If you stop and think about it, you will probably come to realize that there are a lot of people who don't yearn for a big office to work in, business cards with a nice title printed on, or the ability to talk expense accounts and corporate travel. There are a lot of people who don't care to have a large or expensive home, the latest and greatest automobile. There are a lot of people who would just like to work, feed themselves and their family, have reliable transportation, be able to go to a doctor when needed, come home, enjoy their family time, and go to sleep at night knowing that life as they know it is fairly secure. There are a lot of people who don't sit around thinking about how to live off the government without working.

See, so many people don't want anything but to have a place in life and in their society. What's that old saying? About happiness being "something to do, something to love and something to hope for?" Well, we don't all aim to do grand things or love the same people as others, and we don't all hope for the biggest and brightest. Some of us have simpler joys and hopes.

I guess I'm on a rant because whenever one group or another talk about success, they talk about it only from their perspective.

So, Mr. Cosby, I never went to college, but I (and so many other who are currently in despair) would be a success if you and the rest of society appreciated my definition. You and I are not that different in our core beliefs about human nature and responsibility. I don't have out-of-wedlock children. I worked everyday on a job that I was good at. I paid my bills and didn't live "above my means." When my nieces needed to be cared for (with no help from the State or Government), my sister, mother and I took care of them. We didn't do it because of anything other than the fact that this is what family meant to us. When my mother got sick, my sister and I took care of her (and, by the way, so did those nieces - because it's what they learned at home). When times got tough, we tightened up and stuck together. We didn't steal, lie or cheat. We didn't ask the government for any undue help - unless my mother's SSI and other benefites of the elderly, like home weatherization counts.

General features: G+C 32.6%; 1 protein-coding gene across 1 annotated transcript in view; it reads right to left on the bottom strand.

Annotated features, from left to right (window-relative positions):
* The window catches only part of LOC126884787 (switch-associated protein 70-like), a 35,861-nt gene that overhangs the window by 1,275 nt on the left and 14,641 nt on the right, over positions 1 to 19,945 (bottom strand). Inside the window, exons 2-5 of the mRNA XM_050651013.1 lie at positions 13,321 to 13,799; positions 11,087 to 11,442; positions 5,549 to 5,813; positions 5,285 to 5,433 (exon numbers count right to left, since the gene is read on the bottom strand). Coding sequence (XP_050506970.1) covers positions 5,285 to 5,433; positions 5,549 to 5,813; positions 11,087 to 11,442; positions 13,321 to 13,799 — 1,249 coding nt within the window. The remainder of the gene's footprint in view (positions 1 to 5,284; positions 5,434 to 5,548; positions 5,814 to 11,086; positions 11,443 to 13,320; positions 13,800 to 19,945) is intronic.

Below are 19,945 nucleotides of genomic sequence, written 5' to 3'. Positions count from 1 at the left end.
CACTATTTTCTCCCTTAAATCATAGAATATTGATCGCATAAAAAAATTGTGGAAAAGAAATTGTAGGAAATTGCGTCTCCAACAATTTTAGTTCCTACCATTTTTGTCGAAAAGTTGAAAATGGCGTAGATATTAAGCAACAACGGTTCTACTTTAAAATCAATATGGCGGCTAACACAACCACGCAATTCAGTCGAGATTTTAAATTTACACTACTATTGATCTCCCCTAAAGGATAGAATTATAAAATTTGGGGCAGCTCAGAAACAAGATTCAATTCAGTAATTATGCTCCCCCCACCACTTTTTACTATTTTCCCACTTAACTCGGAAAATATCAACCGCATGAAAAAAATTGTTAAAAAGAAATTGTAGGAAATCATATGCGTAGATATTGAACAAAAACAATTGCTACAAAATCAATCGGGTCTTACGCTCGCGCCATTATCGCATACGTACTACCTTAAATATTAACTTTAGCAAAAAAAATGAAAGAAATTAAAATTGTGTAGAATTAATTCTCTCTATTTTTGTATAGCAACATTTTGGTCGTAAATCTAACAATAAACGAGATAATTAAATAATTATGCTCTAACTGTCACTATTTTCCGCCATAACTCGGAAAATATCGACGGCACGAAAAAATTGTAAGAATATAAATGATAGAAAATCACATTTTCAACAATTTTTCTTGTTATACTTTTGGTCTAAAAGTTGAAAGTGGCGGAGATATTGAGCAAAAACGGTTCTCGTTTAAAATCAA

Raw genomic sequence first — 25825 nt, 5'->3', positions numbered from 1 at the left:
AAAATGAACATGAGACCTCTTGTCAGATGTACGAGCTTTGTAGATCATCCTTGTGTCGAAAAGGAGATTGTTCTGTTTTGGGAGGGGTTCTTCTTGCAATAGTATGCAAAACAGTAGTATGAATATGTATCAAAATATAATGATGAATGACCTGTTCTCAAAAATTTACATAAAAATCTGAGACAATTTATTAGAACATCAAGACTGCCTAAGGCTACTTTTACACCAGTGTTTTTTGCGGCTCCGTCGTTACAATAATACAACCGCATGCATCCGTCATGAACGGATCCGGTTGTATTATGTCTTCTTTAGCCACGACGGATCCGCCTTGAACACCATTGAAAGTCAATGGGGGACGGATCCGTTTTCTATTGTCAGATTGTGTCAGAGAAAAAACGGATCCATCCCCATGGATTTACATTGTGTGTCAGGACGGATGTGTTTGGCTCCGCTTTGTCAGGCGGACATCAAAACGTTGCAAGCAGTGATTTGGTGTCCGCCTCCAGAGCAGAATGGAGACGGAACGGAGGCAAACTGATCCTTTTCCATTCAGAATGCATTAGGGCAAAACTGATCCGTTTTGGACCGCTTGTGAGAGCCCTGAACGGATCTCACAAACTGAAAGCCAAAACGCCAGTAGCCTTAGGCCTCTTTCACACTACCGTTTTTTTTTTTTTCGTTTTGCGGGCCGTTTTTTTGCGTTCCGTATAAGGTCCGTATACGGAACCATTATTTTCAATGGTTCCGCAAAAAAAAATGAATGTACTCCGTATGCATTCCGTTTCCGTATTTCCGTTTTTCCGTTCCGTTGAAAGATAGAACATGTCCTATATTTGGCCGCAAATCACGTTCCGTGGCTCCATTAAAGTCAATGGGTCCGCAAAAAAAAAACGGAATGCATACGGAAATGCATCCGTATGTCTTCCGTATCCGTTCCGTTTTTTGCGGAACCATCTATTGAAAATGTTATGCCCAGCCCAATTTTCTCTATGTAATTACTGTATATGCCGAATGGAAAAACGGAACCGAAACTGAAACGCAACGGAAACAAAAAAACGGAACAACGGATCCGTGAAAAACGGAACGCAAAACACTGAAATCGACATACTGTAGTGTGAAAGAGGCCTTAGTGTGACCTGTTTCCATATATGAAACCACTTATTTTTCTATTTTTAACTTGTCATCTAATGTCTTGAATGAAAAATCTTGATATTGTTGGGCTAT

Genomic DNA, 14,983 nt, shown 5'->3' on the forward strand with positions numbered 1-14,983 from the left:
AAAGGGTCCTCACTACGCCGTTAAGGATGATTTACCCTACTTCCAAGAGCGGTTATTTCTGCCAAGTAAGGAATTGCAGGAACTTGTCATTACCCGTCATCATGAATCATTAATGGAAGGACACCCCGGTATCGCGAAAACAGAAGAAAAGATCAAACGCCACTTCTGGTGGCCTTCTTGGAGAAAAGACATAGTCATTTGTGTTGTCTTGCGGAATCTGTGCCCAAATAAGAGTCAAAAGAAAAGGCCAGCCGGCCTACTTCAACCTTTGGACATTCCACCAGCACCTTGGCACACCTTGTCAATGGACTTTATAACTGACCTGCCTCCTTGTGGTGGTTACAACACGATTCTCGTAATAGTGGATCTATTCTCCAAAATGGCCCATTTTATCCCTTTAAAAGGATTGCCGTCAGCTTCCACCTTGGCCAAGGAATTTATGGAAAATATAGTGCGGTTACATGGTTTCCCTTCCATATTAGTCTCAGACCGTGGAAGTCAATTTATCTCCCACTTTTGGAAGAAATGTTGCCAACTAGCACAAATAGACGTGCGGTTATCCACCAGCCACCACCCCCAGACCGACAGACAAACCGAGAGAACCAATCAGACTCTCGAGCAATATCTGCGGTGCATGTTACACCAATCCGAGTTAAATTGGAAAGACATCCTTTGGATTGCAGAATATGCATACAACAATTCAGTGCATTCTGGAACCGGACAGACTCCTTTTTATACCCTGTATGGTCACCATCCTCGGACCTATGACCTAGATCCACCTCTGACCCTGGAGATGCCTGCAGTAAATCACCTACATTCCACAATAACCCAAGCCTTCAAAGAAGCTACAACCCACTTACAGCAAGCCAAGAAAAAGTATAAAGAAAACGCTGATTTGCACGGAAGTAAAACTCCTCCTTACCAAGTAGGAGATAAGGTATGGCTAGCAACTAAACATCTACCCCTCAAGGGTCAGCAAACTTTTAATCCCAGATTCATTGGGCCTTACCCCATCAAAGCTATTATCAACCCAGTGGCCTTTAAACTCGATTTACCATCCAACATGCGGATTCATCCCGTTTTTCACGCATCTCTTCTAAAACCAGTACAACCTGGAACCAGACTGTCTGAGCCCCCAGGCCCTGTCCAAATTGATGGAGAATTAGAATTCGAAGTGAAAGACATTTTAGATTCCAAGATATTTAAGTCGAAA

And you know what happened when my employer was bought out by another company? Even though I was a good worker (the better of two in my position if you looked at performance reviews and other accounts), I was the one demoted down. The other worker, a white male - who had iffy reviews at times and much less positive feedback from co-workers - was kept on in the same position and even promoted soon after.

So maybe when we talk about "bettering" ourselves, we need to address bettering the society we live in. If it helps to make the point about our society, let me tell you something interesting: I got sick a few weeks ago. Being single, child-less and uninsured, I could not afford health care. One agency I called for help explained to me that if I had a dependent child or if I was receiving "benefits" (translation: "welfare benefits"), I would be eligible for some kinds of programs to help pay for a clinic/doctor visit. 

You can make certain arguments for certain people. You can always say that some people are lazy, immoral or criminal or that they simply lack a sense of conformity to polite society. But what do you say about the rest of us? What is offered for the rest of us? I never thought it should happen that having children out of wedlock or collecting welfare would be to my advantage when I needed help to see a doctor. But maybe that's just me.

Peace
--Free